Leather is one of nature’s most practical and sensual materials. Because of new techniques, skins are lighter, enabling designers to fashion garments for year-round use. Beautiful finishes, textures, and colors enhance leather’s appeal and universality. To help you fully appreciate your genuine leather garment, the Clothes Care Gazette offers the following information on how this unique natural product is made-and the proper ways to care for it, courtesy of the Leather Apparel Association and the International Fabricare Institute.
The Look and Feel
If you are like most people, the first thing you do when you look at a leather garment is touch it to feel its softness and texture. The way leather feels to the touch is called its hand and the general rule is: the softer the hand, the higher the cost.
Several factors influence the general appearance and overall quality of a leather garment. the first is the raw material, which is a product of genetics.
Every hide (a whole pelt from a cow or steer, etc.) and skin (the pelt of young or smaller animals) have sections that are inherently wrinkled, softer, or thinner than other parts. Environmental conditions including climate and food supply are also a factor. Nature’s creations are never uniform; these surface variations and imperfections impart a unique beauty to genuine leather garments.
To get the best value out of your leather goods:
• Buy from a reputable retailer that will stand behind the products he or she sells.
• Consider the cut, fit, quality of stitching, the lining, and style that suits your lifestyle.
• Choose a garment priced right for you, noting that the price of leather is greatly determined by the quality of the raw materials used and the workmanship involved.
• Notice details such as water-repellent treatments, lining, and trimmings on the garment.
• Look for close matching colors and texture between various portions of the garment or outfit.
• Some panels may not match exactly even when new.
• Select a slightly larger size than normal, as leather is stretched during tanning and will shrink as it relaxes over time. Age and cleaning can also shrink the garment somewhat, so it is best to get a slightly larger size.
Leather Care Tips
Because leather goods typically are expensive, there is plenty of incentive to take good care of your purchase. Leather ages gracefully and can last a lifetime with the proper care right from the start.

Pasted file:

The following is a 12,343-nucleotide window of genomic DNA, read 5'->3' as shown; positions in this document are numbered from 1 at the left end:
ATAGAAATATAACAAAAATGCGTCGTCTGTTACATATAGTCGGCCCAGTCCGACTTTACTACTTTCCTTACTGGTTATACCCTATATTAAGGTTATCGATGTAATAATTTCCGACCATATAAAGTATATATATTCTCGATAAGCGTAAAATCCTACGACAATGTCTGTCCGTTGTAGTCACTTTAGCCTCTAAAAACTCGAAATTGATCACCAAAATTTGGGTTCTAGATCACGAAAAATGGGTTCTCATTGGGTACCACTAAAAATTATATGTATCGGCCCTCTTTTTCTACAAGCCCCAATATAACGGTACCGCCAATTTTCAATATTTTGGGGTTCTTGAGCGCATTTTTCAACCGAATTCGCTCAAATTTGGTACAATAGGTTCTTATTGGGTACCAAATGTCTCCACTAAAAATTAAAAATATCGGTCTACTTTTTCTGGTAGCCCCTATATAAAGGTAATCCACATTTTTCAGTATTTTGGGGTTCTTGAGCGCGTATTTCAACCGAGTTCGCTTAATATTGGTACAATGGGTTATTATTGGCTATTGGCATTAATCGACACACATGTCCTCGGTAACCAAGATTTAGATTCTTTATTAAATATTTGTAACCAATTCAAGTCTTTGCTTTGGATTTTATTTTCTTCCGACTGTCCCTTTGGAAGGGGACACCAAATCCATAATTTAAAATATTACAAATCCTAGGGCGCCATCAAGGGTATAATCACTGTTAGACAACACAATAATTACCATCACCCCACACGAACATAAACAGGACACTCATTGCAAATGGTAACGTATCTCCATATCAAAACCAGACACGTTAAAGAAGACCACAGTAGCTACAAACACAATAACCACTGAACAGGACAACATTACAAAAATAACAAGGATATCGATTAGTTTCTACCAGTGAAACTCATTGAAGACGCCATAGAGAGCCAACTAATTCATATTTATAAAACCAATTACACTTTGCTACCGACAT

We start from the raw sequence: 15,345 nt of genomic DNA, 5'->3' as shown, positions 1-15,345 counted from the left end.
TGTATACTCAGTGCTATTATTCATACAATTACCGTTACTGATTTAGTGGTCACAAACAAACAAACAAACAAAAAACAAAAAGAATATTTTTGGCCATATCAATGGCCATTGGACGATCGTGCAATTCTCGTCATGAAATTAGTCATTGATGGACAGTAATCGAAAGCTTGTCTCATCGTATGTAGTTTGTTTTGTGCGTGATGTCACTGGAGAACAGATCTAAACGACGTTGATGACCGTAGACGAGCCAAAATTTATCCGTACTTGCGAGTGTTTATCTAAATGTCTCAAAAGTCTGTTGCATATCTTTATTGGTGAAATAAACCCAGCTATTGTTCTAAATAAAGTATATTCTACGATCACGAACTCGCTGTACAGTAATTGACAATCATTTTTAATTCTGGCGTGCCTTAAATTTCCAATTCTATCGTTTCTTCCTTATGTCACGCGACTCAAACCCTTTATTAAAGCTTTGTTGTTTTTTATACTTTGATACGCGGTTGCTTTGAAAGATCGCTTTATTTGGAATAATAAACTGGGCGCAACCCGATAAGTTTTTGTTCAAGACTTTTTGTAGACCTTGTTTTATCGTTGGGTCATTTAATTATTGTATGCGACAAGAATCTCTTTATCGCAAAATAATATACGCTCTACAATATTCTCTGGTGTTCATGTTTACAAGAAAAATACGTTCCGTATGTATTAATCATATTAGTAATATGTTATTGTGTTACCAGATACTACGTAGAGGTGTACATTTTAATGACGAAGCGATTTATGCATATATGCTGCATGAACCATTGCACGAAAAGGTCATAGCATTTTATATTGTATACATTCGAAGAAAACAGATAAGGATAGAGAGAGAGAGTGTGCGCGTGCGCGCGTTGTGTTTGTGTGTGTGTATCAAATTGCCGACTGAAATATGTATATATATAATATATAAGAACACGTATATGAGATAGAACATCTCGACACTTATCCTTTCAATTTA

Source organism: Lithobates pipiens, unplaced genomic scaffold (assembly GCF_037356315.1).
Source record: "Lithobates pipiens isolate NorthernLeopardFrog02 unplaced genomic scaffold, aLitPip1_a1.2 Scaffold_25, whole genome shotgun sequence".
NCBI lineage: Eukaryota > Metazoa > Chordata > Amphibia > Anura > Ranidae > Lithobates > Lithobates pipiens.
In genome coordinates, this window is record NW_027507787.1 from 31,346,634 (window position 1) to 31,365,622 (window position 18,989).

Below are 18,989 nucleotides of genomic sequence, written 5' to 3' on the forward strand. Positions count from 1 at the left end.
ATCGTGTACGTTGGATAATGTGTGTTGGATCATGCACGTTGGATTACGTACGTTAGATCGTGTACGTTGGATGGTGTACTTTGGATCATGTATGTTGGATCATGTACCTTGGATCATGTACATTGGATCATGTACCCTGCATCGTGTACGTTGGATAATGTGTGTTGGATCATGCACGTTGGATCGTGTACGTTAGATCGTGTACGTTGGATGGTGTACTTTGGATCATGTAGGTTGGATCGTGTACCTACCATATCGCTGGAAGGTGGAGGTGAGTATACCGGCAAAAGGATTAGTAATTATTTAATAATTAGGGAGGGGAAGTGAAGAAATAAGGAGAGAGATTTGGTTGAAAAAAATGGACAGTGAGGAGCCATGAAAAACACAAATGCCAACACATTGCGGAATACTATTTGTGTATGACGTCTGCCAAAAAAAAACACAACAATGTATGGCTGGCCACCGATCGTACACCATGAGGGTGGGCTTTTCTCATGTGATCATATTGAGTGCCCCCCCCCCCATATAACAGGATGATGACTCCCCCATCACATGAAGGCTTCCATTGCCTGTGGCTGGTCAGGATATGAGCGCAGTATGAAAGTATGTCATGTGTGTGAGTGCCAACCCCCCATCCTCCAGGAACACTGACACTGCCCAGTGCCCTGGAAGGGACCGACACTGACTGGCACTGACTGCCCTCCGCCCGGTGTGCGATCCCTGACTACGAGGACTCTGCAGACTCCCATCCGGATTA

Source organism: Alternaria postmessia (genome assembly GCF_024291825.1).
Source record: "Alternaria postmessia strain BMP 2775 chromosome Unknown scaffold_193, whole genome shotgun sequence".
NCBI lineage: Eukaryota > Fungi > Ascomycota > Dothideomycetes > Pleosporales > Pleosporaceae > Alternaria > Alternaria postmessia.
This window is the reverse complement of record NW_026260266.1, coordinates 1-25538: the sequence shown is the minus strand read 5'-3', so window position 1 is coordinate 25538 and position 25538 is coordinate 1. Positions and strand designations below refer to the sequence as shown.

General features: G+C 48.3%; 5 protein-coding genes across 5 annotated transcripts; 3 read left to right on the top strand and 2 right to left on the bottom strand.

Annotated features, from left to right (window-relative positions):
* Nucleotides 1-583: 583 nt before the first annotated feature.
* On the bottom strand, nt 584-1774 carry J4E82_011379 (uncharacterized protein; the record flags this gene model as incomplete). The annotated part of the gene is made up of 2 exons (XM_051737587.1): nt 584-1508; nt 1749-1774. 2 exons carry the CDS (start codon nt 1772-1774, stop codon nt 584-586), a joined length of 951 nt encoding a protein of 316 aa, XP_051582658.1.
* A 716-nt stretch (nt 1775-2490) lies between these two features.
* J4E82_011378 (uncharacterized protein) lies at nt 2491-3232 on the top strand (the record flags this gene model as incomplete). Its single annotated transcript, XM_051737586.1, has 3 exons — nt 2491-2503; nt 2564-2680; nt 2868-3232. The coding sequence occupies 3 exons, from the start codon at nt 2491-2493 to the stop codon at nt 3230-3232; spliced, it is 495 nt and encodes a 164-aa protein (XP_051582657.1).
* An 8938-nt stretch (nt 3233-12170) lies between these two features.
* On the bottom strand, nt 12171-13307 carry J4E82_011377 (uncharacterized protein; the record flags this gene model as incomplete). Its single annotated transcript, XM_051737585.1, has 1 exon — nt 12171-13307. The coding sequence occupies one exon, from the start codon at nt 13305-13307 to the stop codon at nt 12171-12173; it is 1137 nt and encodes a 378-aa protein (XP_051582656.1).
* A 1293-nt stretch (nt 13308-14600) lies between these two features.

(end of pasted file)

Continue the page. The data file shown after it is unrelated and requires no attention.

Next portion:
• Always hang leather garments on wide or padded hangers to maintain their shape. Use shoetrees in footwear and stuff empty handbags with tissue to help retain their shape.
• Never store leather goods in plastic or other non-breathable covers. This will cause leather to become dry.
• Allow wet or damp leather to air-dry naturally away from any direct heat source. Leather can be treated with a conditioner to restore flexibility while suede can be brushed with a terry towel to restore its look.
• In winter, promptly remove salt deposits from garments and footwear by sponging with clear water; follow with the above treatment for wet or damp leather.
• Avoid very humid and dry environments as well as direct sunlight.
• Do not use waxes, silicone products, or other leather preparations that will impair a garment’s ability to breathe.
• Wrinkles should hang out. If ironing is desired, set iron on rayon setting, use heavy brown wrapping paper as a pressing cloth on the right side of the garment, and move quickly to prevent overheating and shine. Steam ironing will stiffen leather.
• Avoid spraying perfumes or hair sprays while wearing your garment and do not apply pins, adhesive badges, or tape. Wearing a scarf at the neckline will help keep hair and body oil away from the collar.
• Hems may be fixed with a tiny amount of rubber cement. For best results, see a leather care professional.
• All products formulated for at-home use should be tested on an inconspicuous part of the garment. It is often best to leave stain removal to the professional leather cleaner as many home remedies result in color loss or permanent damage to the leather.